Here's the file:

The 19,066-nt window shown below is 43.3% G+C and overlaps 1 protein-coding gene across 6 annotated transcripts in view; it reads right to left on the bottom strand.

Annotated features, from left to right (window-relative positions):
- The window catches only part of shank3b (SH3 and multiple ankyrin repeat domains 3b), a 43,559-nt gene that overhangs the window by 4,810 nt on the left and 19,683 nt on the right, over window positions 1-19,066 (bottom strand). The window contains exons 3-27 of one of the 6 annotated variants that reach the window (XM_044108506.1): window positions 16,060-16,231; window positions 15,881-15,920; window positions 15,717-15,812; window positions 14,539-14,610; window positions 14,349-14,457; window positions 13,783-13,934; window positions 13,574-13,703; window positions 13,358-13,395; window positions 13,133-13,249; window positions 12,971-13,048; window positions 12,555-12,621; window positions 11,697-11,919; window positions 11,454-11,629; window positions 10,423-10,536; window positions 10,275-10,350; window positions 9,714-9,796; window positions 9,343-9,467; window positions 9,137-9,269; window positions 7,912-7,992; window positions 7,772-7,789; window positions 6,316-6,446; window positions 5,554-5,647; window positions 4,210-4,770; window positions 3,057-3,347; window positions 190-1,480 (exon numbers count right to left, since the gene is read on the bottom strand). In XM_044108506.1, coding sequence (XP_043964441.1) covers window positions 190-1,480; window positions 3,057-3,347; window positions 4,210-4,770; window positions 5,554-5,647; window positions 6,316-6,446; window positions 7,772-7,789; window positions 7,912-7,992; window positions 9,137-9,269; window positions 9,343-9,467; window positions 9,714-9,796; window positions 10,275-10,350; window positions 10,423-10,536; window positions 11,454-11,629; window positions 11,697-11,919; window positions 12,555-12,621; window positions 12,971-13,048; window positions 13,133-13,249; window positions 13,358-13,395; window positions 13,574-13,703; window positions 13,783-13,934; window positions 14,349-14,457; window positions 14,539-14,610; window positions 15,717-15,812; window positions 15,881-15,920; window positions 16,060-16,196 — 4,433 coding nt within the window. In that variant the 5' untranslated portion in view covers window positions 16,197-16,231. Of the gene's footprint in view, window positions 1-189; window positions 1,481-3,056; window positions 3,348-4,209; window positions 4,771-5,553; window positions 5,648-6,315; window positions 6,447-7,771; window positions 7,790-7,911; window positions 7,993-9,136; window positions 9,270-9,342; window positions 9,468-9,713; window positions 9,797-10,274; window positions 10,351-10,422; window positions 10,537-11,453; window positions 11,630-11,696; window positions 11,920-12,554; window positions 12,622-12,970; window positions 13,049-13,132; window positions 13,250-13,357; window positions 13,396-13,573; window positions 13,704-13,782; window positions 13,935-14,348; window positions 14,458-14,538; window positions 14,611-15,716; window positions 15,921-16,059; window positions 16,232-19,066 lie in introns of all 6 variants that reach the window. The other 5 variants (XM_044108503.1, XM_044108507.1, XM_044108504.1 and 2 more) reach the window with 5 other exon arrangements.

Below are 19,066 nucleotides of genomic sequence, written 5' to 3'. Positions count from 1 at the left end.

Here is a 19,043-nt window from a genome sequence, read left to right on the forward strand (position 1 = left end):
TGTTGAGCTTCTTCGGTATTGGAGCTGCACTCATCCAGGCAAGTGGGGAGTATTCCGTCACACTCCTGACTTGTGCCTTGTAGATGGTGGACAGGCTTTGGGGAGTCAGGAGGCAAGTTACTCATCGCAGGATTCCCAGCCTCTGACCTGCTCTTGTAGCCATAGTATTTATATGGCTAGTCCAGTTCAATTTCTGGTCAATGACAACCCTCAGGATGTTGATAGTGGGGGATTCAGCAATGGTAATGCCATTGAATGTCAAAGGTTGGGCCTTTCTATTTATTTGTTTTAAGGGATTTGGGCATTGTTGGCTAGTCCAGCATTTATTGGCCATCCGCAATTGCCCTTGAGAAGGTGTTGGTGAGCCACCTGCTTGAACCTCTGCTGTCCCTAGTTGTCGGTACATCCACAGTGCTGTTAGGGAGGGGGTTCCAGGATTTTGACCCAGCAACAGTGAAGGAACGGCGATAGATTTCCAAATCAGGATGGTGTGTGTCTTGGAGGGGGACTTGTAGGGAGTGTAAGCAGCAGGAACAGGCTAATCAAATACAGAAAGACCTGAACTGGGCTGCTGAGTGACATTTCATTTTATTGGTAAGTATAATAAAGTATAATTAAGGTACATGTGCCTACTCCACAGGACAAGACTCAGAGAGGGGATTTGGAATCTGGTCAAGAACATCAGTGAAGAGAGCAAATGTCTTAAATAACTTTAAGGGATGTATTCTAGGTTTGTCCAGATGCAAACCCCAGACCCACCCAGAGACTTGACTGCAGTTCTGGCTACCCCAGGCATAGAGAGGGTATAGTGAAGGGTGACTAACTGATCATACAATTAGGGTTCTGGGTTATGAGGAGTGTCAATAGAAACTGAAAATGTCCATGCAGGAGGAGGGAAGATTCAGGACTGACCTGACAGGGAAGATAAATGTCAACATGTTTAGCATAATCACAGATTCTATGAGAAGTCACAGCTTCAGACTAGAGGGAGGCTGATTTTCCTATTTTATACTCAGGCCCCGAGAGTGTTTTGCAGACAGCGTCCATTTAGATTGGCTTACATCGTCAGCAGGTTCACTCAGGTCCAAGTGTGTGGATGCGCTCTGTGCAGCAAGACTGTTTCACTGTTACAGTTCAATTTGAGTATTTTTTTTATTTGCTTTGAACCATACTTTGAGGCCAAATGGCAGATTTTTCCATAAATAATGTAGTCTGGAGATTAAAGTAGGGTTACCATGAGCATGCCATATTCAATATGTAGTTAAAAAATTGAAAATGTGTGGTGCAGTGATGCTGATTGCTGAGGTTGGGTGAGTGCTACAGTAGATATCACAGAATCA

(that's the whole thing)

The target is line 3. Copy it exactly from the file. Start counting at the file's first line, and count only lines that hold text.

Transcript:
- The window catches only part of shank3b (SH3 and multiple ankyrin repeat domains 3b), a 43,559-nt gene that overhangs the window by 4,810 nt on the left and 19,683 nt on the right, over window positions 1-19,066 (bottom strand). The window contains exons 3-27 of one of the 6 annotated variants that reach the window (XM_044108506.1): window positions 16,060-16,231; window positions 15,881-15,920; window positions 15,717-15,812; window positions 14,539-14,610; window positions 14,349-14,457; window positions 13,783-13,934; window positions 13,574-13,703; window positions 13,358-13,395; window positions 13,133-13,249; window positions 12,971-13,048; window positions 12,555-12,621; window positions 11,697-11,919; window positions 11,454-11,629; window positions 10,423-10,536; window positions 10,275-10,350; window positions 9,714-9,796; window positions 9,343-9,467; window positions 9,137-9,269; window positions 7,912-7,992; window positions 7,772-7,789; window positions 6,316-6,446; window positions 5,554-5,647; window positions 4,210-4,770; window positions 3,057-3,347; window positions 190-1,480 (exon numbers count right to left, since the gene is read on the bottom strand). In XM_044108506.1, coding sequence (XP_043964441.1) covers window positions 190-1,480; window positions 3,057-3,347; window positions 4,210-4,770; window positions 5,554-5,647; window positions 6,316-6,446; window positions 7,772-7,789; window positions 7,912-7,992; window positions 9,137-9,269; window positions 9,343-9,467; window positions 9,714-9,796; window positions 10,275-10,350; window positions 10,423-10,536; window positions 11,454-11,629; window positions 11,697-11,919; window positions 12,555-12,621; window positions 12,971-13,048; window positions 13,133-13,249; window positions 13,358-13,395; window positions 13,574-13,703; window positions 13,783-13,934; window positions 14,349-14,457; window positions 14,539-14,610; window positions 15,717-15,812; window positions 15,881-15,920; window positions 16,060-16,196 — 4,433 coding nt within the window. In that variant the 5' untranslated portion in view covers window positions 16,197-16,231. Of the gene's footprint in view, window positions 1-189; window positions 1,481-3,056; window positions 3,348-4,209; window positions 4,771-5,553; window positions 5,648-6,315; window positions 6,447-7,771; window positions 7,790-7,911; window positions 7,993-9,136; window positions 9,270-9,342; window positions 9,468-9,713; window positions 9,797-10,274; window positions 10,351-10,422; window positions 10,537-11,453; window positions 11,630-11,696; window positions 11,920-12,554; window positions 12,622-12,970; window positions 13,049-13,132; window positions 13,250-13,357; window positions 13,396-13,573; window positions 13,704-13,782; window positions 13,935-14,348; window positions 14,458-14,538; window positions 14,611-15,716; window positions 15,921-16,059; window positions 16,232-19,066 lie in introns of all 6 variants that reach the window. The other 5 variants (XM_044108503.1, XM_044108507.1, XM_044108504.1 and 2 more) reach the window with 5 other exon arrangements.